Script Library: 1213 scripts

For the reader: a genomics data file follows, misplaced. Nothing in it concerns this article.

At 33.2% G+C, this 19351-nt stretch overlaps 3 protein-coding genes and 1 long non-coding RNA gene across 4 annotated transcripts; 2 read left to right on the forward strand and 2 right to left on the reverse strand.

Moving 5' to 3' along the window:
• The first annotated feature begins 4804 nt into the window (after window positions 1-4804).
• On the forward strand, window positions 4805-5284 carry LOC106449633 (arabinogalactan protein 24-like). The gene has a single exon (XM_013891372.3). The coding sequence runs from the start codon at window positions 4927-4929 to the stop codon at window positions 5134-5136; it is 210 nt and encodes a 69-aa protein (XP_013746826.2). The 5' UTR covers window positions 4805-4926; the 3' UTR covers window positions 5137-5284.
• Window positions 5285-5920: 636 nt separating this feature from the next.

file-list.r